OSA Newsline - March 30, 1998
The big news, of course, is lay-offs. We have thirteen members at HHC scheduled for lay-off on April 20th. The OSA leadership has been meeting with many of the unions affected by these lay-offs. A meeting with DC 37 and the Municipal Labor Coalition was held last Thursday. We met the leadership of the Communications Workers on the weekend.
The only unions affected are the Nurses, an independent union, Local 420 of DC 37, CWA 1180 and finally, affecting Analysts, OSA and a single member of Local 1407.
A meeting has been set with the Office of Labor Relations for this Thursday. We have inquired in advance as to whether our union will be offered a severance package. Local 420 apparently was offered such a package, found it insufficient and turned it down. In our own case, the City has not yet made any offers, although we expect that they will do so.
OSA Newsline - March 23, 1998
With no preliminary warning, late last week, OSA was handed a tentative lay-off list from the Health and Hospitals Corporation. We are scheduled to lose four Associate Staff Analysts, four Senior Health Care Program Planning Analysts, four Systems Analysts and one Associate Systems Analyst.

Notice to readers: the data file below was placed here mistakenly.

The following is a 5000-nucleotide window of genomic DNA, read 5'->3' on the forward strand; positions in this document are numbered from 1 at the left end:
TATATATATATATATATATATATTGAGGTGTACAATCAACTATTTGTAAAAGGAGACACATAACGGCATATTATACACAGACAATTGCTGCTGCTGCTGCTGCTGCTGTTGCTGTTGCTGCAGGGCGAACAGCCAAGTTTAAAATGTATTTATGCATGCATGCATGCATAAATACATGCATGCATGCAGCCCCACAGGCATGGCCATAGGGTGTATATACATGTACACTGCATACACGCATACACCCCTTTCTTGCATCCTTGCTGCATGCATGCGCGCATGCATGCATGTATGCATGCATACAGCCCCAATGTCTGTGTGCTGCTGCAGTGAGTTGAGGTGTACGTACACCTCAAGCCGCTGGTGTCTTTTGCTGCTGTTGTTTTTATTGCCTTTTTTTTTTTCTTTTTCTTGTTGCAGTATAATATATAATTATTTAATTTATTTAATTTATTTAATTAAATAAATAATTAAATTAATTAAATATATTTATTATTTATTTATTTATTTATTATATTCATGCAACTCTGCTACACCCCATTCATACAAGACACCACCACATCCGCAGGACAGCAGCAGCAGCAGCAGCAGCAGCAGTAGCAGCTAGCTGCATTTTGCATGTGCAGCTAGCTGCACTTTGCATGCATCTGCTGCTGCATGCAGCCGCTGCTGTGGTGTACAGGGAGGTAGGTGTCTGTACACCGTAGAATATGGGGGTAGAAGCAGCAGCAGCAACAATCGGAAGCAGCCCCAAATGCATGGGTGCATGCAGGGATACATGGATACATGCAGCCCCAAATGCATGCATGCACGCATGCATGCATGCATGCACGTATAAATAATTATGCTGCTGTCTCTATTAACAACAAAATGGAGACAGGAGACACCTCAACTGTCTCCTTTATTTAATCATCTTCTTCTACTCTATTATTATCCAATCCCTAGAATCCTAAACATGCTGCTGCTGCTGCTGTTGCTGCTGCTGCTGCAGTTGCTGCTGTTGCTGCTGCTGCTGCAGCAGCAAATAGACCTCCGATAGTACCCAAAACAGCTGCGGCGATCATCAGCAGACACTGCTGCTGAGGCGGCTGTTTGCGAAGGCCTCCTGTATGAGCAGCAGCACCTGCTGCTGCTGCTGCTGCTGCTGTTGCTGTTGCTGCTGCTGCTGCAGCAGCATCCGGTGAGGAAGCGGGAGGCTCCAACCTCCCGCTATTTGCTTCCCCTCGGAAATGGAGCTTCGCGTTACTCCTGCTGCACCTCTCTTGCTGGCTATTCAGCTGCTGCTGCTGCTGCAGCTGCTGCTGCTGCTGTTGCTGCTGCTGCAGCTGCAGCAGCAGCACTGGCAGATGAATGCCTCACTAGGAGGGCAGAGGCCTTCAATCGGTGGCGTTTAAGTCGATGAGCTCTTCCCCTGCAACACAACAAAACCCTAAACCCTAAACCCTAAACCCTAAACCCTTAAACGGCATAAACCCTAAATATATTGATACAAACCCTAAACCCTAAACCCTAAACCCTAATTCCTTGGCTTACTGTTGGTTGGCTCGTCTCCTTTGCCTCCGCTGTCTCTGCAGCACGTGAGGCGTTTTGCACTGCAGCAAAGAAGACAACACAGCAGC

Bad as the news was, the sheer irregularity of the process gives the union some hope. Normally, there are meetings first.
In this case, although the City met with President Butler of Local 420, the rest of the unions were not involved. According to a NY Times report last Thursday, a union rejection of a severance package may have caused the lay-off list to go out.
There is an MLC meeting set for this Tuesday and we should know more soon.
The membership meeting is set for this Thursday at 125 Worth Street, 2nd Floor Auditorium, 6pm
OSA Newsline - March 16, 1998
The mailing went out this past Thursday so, if you don't receive it by next Wednesday, call Yvonne at (212) 686-1229 or consult the online version on the News From OSA page for March on this site.
In the mail was the story of one of our members who was discharged improperly and is now due almost two years back pay. More developments. The agency is refusing to comply with the arbitrator's decision and is refusing to restore our member to the job. Okay, so the union goes to court. Then, the judge slaps the City's wrist. Our member gets her job back six months down the road and she gets full credit for those six months of service, plus back pay and still more accumulated leave time.
Okay with us.
The union will meet this Monday with the Office of Labor Relations on the issue of payment of the 4/1/98 raise due our members at the Board of Education. Details later.
Our union has still not received any numbers from the City relating to our 1.52% equity piece. It is expected, at present, that the City will not give us the numbers any time soon. As a result, we will not be able to sign off on any of the outstanding local unit contracts.
The City will then refuse to pay us the 3% due on July 1st for most members and April 1st for Board of Education members.